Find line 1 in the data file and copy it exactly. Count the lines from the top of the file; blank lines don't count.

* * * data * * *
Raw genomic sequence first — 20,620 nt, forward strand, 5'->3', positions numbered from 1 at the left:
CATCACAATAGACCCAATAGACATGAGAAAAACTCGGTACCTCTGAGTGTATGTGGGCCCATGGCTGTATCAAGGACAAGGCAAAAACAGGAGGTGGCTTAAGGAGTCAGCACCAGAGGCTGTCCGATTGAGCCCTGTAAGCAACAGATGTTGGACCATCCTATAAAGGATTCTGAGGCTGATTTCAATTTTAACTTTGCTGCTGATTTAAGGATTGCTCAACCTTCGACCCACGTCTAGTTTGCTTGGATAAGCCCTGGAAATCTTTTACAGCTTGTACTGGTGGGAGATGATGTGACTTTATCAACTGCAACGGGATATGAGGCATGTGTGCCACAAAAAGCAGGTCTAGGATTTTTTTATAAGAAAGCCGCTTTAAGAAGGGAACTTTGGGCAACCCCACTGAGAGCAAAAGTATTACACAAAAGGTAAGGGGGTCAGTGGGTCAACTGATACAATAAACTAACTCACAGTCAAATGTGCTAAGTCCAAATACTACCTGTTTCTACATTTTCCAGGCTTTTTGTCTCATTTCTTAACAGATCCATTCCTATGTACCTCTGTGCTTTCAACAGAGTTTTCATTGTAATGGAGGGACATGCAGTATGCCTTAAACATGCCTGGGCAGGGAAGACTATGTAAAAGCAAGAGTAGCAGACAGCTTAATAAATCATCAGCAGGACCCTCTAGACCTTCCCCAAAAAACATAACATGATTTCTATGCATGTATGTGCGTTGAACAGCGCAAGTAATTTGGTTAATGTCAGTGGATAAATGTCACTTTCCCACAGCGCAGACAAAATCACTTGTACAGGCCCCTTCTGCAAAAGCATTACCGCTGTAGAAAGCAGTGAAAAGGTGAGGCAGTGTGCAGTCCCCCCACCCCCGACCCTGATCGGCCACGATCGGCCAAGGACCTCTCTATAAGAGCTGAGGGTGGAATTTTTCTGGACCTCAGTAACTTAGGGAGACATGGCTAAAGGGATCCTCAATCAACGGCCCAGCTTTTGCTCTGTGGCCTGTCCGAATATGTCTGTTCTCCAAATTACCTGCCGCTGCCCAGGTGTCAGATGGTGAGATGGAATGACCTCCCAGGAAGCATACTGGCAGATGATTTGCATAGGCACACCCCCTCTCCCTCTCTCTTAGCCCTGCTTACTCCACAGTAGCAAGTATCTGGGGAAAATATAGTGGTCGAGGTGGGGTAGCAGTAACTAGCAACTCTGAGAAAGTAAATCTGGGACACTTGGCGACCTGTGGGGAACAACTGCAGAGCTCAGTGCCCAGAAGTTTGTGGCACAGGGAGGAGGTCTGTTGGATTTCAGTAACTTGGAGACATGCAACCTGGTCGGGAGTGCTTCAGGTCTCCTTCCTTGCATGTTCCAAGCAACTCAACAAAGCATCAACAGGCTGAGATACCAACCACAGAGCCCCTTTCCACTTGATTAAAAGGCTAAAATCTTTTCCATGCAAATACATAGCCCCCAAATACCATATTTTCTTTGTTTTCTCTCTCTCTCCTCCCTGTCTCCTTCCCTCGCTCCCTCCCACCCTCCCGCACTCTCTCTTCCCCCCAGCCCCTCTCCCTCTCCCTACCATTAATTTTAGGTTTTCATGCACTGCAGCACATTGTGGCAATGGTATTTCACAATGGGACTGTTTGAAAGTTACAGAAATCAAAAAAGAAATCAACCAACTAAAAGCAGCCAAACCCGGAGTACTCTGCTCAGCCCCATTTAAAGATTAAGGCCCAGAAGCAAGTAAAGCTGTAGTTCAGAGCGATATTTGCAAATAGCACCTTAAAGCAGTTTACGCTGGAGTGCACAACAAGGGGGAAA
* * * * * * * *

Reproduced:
Raw genomic sequence first — 20,620 nt, forward strand, 5'->3', positions numbered from 1 at the left: